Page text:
Most PLIF implants, whether threaded cages or allograft, are available in different sizes and have widths that vary with the implant height. For example, the width of a cylindrical cages will be substantially equivalent to the height. Although larger heights may be clinically indicated, wider implants are generally not desirable since increased width requires removal of more of the facet, which can lead to decreases stability, and more retraction of nerve roots, which can lead to temporary or permanent nerve damage.
As the discussion above illustrates, there is a need for an improved implant for fusing vertebrae.
SUMMARY OF THE INVENTION
The present invention relates to an allogenic intervertebral implant for use when surgical fusion of vertebral bodies is indicated. The implant comprises a piece of allogenic bone conforming in size and shape with a portion of an end plates of the vertebrae and has a wedge-shaped profile with a plurality of teeth located on top and bottom surfaces. The top and bottom surfaces can be flat planar surfaces or curved surfaces to mimic the topography of the end plates. The implant has a channel on at least one side for receiving a surgical tool. This channel runs in the anterior direction to accommodate a variety of surgical approaches. A threaded hole on the anterior, posterior, posterior-lateral, or lateral side can be provided for receiving a threaded arm of an insertion tool.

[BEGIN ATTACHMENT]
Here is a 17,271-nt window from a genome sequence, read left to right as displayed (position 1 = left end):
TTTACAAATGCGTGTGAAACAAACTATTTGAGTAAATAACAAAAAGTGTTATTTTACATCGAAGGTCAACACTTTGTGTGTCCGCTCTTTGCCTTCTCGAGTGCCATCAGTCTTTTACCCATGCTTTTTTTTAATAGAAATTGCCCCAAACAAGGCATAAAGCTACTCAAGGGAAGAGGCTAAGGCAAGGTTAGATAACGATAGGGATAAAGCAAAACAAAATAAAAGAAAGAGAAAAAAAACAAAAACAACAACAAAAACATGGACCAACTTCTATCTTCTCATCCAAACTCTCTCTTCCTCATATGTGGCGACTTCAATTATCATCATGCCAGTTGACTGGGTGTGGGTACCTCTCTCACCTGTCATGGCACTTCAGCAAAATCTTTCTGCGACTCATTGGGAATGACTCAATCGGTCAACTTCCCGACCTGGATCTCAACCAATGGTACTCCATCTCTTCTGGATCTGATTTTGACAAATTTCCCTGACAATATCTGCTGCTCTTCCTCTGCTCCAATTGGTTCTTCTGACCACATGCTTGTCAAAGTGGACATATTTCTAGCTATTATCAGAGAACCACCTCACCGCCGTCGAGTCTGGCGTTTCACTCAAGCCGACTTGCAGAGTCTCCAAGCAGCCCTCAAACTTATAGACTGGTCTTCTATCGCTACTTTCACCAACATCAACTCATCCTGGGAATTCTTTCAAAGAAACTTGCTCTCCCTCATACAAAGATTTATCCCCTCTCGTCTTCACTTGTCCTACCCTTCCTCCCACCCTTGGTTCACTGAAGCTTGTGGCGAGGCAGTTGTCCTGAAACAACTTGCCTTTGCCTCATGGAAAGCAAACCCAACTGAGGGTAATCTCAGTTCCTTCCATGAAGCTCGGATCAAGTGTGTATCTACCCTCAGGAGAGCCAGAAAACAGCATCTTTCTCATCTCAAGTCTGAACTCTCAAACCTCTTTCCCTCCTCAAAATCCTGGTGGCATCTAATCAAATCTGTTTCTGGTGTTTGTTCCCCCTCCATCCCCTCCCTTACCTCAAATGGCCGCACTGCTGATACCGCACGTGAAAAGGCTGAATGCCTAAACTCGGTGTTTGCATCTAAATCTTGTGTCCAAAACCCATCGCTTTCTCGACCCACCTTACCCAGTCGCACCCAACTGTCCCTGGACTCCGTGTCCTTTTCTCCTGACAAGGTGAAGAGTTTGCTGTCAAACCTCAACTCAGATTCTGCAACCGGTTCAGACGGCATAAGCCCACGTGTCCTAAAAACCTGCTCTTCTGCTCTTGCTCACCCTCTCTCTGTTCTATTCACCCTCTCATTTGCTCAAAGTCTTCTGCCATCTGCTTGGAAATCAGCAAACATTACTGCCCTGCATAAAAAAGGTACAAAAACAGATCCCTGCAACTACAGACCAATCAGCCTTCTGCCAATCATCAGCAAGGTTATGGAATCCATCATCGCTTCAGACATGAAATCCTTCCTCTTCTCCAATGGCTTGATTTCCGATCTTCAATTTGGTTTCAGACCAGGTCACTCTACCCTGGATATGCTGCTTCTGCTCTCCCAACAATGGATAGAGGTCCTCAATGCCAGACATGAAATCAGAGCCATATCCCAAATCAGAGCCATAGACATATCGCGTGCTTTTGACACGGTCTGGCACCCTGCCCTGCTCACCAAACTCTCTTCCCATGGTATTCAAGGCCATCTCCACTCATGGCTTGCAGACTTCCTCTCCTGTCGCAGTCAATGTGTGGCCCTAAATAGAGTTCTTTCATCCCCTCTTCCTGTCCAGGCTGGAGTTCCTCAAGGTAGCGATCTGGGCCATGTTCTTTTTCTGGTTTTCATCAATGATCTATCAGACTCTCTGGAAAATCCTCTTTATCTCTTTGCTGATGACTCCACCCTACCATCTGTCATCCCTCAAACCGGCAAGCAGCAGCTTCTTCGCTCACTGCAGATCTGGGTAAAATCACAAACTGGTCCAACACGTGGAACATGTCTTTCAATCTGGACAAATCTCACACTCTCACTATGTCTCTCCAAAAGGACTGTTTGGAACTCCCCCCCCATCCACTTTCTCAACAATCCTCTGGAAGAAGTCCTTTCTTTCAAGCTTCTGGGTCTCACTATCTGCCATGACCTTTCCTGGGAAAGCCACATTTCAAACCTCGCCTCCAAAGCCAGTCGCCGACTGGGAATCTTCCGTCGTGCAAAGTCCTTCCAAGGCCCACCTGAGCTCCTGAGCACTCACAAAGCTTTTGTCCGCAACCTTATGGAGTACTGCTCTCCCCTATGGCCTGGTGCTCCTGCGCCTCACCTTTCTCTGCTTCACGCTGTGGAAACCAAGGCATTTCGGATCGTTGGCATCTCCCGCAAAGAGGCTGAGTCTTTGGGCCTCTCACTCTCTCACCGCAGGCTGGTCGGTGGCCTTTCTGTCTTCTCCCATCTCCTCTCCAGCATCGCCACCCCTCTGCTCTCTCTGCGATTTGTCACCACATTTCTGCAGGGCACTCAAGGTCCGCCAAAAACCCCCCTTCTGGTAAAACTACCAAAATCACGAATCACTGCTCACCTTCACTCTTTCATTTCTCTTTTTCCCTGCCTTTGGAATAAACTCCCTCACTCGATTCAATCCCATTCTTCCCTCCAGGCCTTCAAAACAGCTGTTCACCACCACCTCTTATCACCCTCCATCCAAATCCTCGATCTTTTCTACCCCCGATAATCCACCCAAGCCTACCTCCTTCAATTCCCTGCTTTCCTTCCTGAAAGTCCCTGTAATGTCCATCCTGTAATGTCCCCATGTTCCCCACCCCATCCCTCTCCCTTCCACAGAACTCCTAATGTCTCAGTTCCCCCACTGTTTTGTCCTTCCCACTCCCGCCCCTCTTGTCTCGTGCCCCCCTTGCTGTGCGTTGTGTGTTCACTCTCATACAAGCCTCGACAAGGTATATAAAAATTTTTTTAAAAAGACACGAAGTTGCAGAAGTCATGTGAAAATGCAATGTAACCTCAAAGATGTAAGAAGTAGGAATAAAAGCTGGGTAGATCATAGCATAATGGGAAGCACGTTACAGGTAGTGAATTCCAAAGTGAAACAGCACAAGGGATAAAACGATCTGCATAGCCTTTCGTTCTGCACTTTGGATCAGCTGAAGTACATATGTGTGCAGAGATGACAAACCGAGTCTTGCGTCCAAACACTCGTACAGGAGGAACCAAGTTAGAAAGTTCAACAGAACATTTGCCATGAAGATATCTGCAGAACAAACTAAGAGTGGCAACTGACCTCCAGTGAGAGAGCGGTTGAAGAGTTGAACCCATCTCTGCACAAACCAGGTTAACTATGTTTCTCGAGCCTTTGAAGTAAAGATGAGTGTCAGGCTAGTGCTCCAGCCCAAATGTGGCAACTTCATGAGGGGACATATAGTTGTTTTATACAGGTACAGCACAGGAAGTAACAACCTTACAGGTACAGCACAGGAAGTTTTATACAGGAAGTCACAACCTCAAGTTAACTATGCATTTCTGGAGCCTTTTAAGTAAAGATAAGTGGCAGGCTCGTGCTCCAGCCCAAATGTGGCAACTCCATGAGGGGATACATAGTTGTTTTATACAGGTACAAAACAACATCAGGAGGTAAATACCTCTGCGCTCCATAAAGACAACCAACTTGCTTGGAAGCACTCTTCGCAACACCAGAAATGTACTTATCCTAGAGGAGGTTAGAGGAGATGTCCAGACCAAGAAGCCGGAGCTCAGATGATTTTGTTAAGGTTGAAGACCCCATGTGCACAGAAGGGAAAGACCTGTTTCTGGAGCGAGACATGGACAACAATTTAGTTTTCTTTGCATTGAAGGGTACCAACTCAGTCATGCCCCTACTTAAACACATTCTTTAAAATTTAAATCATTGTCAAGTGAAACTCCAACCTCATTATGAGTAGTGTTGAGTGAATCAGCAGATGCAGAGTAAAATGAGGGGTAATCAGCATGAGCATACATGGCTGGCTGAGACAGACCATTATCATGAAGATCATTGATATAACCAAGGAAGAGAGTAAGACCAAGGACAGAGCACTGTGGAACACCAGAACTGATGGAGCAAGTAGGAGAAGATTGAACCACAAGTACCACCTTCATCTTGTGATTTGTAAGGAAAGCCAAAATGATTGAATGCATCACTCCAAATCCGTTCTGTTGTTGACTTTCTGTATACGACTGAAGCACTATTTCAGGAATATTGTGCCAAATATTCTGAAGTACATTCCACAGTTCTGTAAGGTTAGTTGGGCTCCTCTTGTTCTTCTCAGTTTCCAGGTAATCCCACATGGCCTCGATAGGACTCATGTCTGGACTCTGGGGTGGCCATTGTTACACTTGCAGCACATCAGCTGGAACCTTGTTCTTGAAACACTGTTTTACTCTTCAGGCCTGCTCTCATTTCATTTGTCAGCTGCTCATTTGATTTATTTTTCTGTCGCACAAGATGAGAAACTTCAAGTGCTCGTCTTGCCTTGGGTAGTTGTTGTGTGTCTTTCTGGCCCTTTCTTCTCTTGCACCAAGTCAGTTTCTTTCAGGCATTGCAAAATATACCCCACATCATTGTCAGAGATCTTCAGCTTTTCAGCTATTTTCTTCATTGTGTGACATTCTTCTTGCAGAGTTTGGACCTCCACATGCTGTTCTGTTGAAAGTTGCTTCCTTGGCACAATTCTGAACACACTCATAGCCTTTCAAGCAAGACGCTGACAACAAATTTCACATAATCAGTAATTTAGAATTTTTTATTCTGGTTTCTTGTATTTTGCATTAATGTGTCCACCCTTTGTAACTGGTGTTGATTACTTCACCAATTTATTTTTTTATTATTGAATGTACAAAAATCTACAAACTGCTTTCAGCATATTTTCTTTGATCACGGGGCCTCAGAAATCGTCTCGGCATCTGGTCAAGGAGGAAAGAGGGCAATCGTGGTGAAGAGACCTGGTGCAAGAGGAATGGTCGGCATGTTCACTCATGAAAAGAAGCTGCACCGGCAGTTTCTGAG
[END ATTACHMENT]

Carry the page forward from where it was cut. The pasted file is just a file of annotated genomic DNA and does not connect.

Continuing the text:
In another embodiment, the implant has an interior space for receiving an osteoconductive material to promote the formation of new bone.
In another embodiment, the implant is made of a plurality of interconnecting sections with mating sections. Preferably, the implant is made in two halves: a top portion having a top connecting surface and a bottom portion having a bottom connecting surface. The top connecting surface mates with the bottom connecting surface when the top and bottom portions are joined. The top and bottom portions have holes that align for receiving a pin to secure the top and bottom portions together. The pin can be made of allogenic bone.
In a different embodiment, the medial side of the implant has a scalloped edge such that when a first implant is implanted with a second implant with the medial sides facing each other, the scalloped edges define a cylindrical space.